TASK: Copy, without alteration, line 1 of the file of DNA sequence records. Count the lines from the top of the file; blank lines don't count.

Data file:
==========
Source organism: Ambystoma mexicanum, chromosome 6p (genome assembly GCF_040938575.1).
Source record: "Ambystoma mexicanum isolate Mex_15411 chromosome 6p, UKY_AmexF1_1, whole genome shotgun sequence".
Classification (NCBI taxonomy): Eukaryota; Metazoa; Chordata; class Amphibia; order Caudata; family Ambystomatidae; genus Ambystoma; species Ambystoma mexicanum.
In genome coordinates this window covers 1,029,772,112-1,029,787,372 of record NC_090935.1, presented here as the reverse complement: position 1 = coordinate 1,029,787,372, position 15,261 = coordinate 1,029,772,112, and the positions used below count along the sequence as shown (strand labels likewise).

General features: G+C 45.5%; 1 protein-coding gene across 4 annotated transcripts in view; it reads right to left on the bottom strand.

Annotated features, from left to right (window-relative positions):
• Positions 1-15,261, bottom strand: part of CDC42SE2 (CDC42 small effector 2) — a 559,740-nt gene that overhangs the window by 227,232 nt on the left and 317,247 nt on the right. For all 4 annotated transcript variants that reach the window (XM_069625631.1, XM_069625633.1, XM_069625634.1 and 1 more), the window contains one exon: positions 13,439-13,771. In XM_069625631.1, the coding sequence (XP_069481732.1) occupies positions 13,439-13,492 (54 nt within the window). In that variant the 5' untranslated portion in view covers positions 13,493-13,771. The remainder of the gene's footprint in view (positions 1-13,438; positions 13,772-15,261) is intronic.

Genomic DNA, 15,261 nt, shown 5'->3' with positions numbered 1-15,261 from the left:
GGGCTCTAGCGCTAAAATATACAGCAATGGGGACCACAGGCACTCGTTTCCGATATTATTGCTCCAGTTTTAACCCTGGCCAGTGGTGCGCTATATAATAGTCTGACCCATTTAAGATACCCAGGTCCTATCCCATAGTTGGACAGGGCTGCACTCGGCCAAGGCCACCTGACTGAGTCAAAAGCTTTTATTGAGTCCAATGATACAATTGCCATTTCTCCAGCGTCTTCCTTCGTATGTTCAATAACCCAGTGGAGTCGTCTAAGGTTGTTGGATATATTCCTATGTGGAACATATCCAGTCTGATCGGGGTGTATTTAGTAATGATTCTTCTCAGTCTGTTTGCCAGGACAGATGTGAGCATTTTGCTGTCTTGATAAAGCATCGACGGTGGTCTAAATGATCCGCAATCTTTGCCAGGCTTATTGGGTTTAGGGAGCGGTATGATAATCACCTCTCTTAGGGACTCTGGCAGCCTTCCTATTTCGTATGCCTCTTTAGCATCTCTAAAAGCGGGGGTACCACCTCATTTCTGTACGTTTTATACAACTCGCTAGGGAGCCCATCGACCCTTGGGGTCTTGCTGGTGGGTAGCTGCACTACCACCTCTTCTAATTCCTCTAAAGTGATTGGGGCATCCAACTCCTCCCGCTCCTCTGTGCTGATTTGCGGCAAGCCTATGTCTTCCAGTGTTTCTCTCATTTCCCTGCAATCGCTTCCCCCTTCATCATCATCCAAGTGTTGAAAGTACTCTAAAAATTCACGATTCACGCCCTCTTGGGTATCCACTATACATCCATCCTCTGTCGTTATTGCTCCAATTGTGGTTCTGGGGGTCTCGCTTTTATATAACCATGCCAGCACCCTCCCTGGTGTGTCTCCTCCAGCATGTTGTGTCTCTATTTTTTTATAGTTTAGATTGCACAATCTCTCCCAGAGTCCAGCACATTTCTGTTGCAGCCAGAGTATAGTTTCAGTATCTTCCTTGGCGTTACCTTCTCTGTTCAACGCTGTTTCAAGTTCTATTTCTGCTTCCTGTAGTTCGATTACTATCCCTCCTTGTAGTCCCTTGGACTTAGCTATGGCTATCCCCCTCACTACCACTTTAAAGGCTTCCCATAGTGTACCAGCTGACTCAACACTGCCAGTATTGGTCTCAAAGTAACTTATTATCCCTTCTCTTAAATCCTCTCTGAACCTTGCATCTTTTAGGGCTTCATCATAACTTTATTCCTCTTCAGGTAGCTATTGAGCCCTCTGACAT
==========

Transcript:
Source organism: Ambystoma mexicanum, chromosome 6p (genome assembly GCF_040938575.1).